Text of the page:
As the smallest school in the Power Five conferences, it’s not often that the Wake Forest football program makes national headlines.
The shadow that the recent National Champion Clemson Tigers and other ACC powerhouses, like Florida State and Louisville, cast over the comparatively modestly resourced Wake Forest football program often shifts the spotlight away from the Demon Deacons both in-season and throughout prime recruiting months.
Perhaps it was fitting, then, that in 2016, the year in which seemingly anything was possible, that the Wake Forest football program made headlines for the good, the bad, the ugly and everything in between.
Starting the season 4-0 for the first time since 2006, Wake Forest exceeded even the most loyal of Deacon fans’ expectations to begin head coach Dave Clawson’s third season at the helm.
Early wins over traditionally strong programs such as Indiana and rival Duke provided hope and cause for celebration for a fanbase that hadn’t seen a winning season since 2008.
Despite a slew of injuries to key skill players like sophomore quarterback Kendall Hinton and freshman running back Cade Carney, the Wake Forest offense kept humming under junior quarterback and three-year starter John Wolford.
The success was met with cautious optimism from the Deacon faithful, but arrived right on schedule for Clawson, who has a history of turning around underperforming programs.
Prior to Wake Forest, he coached and brought the football programs at Fordham, Richmond and Bowling Green to unprecedented success.
At Wake Forest, the superb start to the 2016-17 season represented the results of the work Clawson and the coaching staff had put into the program over the last two years, and more importantly, the degree to which each player on the team has improved under Clawson’s tutelage. While Wake Forest finished the regular season 1-5, going to the Military Bowl in Washington D.C. was a gift that few players and fans would trade for any Christmas present.
“Clawson has done a superb job in his three years with us,” Athletic Director Ron Wellman said. “He has hired a very good staff and recruits outstanding student-athletes to our program. Once those athletes get to campus, Clawson and his staff develop them to their fullest potential. He is recognized as an excellent coach, but he also understands and supports the unique qualities of Wake Forest. He is a perfect fit for our program and university.”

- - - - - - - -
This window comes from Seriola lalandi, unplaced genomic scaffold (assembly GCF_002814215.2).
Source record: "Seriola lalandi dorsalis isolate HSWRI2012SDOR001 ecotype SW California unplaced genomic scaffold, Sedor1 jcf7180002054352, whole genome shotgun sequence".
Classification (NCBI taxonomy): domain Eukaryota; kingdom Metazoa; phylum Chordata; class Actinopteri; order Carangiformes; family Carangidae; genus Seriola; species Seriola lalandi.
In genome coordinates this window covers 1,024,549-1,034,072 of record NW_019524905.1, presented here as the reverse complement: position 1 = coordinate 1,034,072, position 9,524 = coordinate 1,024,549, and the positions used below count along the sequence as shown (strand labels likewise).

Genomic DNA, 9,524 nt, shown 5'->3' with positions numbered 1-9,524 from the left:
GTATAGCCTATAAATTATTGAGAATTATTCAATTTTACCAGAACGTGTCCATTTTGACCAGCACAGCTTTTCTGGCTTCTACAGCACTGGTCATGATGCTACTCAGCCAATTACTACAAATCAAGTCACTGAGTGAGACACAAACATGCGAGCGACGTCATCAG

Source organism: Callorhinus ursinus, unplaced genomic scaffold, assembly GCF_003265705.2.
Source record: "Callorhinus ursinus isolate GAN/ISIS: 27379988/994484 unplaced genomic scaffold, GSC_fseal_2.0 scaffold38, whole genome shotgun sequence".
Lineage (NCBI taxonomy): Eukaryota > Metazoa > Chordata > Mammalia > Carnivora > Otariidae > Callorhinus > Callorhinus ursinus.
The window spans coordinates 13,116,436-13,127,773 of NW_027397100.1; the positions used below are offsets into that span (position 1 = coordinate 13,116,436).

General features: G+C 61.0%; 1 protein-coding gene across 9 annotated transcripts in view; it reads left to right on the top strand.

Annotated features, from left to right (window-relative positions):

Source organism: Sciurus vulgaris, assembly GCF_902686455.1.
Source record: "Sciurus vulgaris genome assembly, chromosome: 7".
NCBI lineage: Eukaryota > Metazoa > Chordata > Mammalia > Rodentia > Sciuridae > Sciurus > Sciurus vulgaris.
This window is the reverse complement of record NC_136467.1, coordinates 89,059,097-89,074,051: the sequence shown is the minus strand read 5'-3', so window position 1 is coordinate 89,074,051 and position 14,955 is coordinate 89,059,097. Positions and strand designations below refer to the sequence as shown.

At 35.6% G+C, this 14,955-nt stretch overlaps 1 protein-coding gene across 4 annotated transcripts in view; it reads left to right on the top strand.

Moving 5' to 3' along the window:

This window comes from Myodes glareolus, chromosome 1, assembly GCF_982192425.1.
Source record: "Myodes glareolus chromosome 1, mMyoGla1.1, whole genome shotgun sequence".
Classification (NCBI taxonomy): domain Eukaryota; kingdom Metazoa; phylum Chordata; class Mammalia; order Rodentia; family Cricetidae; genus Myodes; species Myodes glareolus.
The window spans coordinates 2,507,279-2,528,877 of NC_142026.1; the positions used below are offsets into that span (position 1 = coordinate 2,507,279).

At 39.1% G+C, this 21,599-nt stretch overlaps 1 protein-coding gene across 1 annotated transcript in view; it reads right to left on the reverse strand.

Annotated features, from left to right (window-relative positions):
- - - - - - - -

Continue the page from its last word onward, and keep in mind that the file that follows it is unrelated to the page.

Unfortunately, as is customary with Wake Forest athletics, the good times seemingly came to an end just as soon as they arrived.
Just a day before the game at Louisville on Nov. 12, a Wake Forest equipment manager stumbled upon multiple unused Wake Forest plays and offensive schemes in the opposing team’s locker room in Louisville’s Papa John’s Cardinal stadium.
An investigation was launched, and on Dec. 13, a press release from the Wake Forest athletic communications department charged former asst. coach and radio analyst Tommy Elrod with leaking confidential and proprietary information about the team to Louisville, Army and Virginia Tech since 2014, when Elrod was let go from the Wake Forest coaching staff.
The scandal, dubbed and hashtagged “Wakeyleaks” by Twitter, covered front pages and timelines for days while everybody waited for information to come out regarding why Elrod would commit such a treasonous act against his own program.
That information, whether it was ever found or not, was never released to the public.
With such a shocking development so close to the bowl game, media rightfully wondered whether the Deacons would be distracted in the biggest game the program had seen since 2011.
Wake Forest, however, would let nothing get between them and the Military Bowl trophy.
The Deacs’ scored 31 points in the first half, tying their season-high and sending a message to then-No. 24-ranked Temple that they wouldn’t lay down against a ranked opponent.
Though Temple put up a fight in the second half, the game ultimately finished 34-26 in Wake Forest’s favor.
Wake Forest will enter the 2017-18 season as champions, and they won’t be looking to relinquish that label anytime soon.
Clawson won’t be departing anytime soon, either; he recently signed an eight-year contract extension with Wake Forest.